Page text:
After years of controversy over bonfire building on its land at Castle Gardens, Newtownards, the Education Authority has erected cement barriers at the site to prevent locals from the nearby East End estate making a pyre this year for the eleventh night.
Following the Education Authority’s opposition to bonfire building on its site, officers at Ards and North Down Council made a report for elected representatives, in which it was recommended that the council did not support the Castle Gardens bonfire site by withholding funding to bonfire builders from the council’s Cultural Expressions Programme.
However at the recent meeting of the council’s Community and Wellbeing Committee, the majority of elected representatives chose to ignore the recommendation.
They instead voted to defer a decision on the matter for one month so a meeting could be held between the East End Residents Association, councillors and council officers, to continue talks to see “if any solutions exist.”
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The council report states: “The use of this site came under some scrutiny over the last couple of years, and in particular in 2021, mainly due it proximity to Ards Fire Station, and due to the large crowds gathering to watch the bonfire. Access and egress for the fire engines can be impeded, especially with the additional demands on the service on the eleventh night.”
It added: “The size and the location of the bonfire has caused damage to local businesses and residential properties in the past, and each year there are concerns that this damage could escalate due to the size of the bonfire, exacerbated by prevailing winds and weather conditions.
“The bonfire has also negatively impacted on recent environmental improvements made to the canal paths.”
It states: “The site is used by the Education Authority. Each year EA have attempted to secure the site, with fencing and a padlock, to deter the use of the site for this purpose, although these efforts have not been successful.”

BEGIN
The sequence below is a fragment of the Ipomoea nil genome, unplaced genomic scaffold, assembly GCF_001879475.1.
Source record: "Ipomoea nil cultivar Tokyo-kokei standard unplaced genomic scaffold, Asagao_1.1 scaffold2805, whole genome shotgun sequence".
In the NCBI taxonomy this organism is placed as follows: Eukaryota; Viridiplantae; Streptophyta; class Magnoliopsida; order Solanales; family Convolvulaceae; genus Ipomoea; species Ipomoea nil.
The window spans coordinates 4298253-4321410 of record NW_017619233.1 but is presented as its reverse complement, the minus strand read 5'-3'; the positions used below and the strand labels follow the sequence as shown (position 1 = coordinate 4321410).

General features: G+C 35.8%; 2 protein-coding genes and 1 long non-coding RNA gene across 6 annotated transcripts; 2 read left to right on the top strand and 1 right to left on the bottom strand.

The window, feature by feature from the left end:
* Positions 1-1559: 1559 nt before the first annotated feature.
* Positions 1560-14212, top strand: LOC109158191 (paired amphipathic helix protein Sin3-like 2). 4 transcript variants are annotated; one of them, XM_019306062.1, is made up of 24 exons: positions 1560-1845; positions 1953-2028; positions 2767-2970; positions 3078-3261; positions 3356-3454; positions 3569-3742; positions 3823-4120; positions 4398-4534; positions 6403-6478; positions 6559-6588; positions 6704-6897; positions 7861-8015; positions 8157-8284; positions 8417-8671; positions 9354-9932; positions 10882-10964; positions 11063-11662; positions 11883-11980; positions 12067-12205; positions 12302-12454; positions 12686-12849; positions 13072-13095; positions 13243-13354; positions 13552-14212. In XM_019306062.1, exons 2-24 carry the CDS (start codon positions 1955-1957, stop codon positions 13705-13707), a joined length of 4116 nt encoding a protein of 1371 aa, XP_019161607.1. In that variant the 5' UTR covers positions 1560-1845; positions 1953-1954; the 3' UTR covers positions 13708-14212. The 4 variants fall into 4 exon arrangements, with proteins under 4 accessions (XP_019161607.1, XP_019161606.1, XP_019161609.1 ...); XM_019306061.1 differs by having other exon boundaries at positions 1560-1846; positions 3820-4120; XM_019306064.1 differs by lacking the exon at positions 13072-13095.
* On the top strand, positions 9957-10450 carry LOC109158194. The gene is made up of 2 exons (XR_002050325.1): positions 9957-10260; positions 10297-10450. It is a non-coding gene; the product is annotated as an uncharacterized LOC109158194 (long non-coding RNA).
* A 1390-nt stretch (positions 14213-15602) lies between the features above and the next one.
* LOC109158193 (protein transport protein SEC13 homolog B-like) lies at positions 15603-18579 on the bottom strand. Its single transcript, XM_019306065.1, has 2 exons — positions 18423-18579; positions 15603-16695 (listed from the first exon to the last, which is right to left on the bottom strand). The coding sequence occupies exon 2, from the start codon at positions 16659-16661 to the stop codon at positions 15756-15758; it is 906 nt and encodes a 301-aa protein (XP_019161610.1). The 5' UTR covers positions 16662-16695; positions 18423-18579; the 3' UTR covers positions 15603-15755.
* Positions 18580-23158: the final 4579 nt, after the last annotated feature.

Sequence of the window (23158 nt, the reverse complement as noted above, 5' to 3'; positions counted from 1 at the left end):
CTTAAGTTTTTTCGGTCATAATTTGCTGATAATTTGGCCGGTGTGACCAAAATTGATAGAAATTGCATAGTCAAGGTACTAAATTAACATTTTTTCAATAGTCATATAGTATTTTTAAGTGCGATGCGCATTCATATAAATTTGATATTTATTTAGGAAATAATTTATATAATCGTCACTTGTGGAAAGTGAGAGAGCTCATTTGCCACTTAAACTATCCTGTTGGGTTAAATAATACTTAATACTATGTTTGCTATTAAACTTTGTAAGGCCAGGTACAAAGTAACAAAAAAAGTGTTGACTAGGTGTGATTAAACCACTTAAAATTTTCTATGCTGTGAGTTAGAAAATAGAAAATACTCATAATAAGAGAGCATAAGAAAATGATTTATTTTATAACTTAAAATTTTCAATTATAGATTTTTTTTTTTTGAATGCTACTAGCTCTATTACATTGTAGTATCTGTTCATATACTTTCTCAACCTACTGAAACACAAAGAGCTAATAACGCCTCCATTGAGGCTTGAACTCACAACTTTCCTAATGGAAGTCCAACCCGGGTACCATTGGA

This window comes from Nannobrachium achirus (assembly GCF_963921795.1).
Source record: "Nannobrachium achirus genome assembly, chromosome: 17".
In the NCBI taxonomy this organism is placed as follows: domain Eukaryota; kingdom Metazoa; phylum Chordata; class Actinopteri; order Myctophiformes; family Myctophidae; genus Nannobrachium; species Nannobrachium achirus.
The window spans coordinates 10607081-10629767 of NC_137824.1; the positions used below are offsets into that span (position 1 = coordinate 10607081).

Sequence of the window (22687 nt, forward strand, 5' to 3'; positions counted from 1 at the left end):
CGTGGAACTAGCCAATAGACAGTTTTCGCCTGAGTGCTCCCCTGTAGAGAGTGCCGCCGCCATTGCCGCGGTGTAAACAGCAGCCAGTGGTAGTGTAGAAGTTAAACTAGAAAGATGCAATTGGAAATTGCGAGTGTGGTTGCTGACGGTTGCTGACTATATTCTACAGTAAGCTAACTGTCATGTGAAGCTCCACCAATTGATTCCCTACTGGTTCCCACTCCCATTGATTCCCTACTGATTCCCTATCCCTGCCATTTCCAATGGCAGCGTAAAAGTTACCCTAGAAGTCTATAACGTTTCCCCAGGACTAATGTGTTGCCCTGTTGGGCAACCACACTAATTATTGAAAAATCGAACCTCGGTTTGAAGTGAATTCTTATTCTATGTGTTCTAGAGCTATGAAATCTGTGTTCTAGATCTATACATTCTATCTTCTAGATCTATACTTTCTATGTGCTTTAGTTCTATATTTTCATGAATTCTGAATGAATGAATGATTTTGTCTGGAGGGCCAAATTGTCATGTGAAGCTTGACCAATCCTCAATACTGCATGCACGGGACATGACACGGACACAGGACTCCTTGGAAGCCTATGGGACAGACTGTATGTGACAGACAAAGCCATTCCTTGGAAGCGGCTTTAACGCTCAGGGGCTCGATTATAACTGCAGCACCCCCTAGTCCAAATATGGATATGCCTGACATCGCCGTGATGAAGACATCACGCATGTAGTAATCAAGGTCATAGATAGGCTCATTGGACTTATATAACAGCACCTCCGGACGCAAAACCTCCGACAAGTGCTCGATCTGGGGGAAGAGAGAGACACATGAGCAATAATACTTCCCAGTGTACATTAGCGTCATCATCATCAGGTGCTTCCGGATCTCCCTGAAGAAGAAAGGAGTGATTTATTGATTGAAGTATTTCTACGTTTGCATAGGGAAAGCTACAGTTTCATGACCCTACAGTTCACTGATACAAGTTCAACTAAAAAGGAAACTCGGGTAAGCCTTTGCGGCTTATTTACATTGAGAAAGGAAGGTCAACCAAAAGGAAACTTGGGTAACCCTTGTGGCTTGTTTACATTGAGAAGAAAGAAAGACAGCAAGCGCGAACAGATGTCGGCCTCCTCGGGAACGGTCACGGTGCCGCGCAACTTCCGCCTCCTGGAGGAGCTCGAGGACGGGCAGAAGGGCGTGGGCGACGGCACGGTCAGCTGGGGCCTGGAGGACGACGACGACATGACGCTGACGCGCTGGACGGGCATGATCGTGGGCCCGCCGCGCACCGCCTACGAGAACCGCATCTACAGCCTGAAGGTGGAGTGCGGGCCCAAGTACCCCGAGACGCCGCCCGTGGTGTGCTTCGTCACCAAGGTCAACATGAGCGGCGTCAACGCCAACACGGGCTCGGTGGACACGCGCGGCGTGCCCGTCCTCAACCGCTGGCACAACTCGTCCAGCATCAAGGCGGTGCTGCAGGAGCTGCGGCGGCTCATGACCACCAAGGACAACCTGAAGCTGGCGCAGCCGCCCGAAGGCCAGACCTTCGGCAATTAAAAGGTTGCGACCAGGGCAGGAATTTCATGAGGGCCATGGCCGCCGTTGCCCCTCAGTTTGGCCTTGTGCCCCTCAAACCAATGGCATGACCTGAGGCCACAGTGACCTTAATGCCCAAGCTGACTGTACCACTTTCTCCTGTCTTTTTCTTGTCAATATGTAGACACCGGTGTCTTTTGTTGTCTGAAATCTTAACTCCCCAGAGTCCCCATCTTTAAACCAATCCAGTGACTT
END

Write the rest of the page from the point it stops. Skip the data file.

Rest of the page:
It added: “It is also important to note that each year officers have engaged with the builders at the site to encourage them to better manage their bonfire, particularly to limit the size to reduce its negative impact in line with the council’s Cultural Expression Programme.
“Following the concerns raised in 2021, officers have been engaging both with EA and the bonfire builders to try and resolve the situation. EA have taken the decision to better secure the site, and have recently installed cement barriers to restrict access to the site.
“It has not been possible to identify an alternative site, and given that the EA have actively secured the site it would not be appropriate for the council to support a bonfire on this site if it is subject to trespass.”
UUP Councillor Richard Smart, who suggested deferring the decision for a month, said: “We have a significant issue there in terms of the EA’s guidance and what they want to see done with the site. That has been going on for some years.
“I was contacted by the residents association, who tell me they are very keen to help find solutions, wherever they can. It’s maybe difficult to see them right now, but I do think as a council we should take every opportunity to identify those solutions wherever possible, and have that engagement. It may not pay dividends, but it might be worth it.”
Alliance Councillor Nick Mathison asked for officers also to invite the Education Authority to the proposed meeting. He said: “My worry is that if the EA are explicitly withholding support and access to the site, we do need to be careful as a council in leaving ourselves open to what would be perceived as trespass.”
The sole nationalist elected representative, SDLP Councillor Joe Boyle said: “What we are dealing with here is a landowner who seems to have made a permanent decision by installing cement barriers. That to me would seem a firm decision has been made.”
He told the committee: “Some here are up for facing reality, and some are not up for facing reality, and some you could say are making mischief.”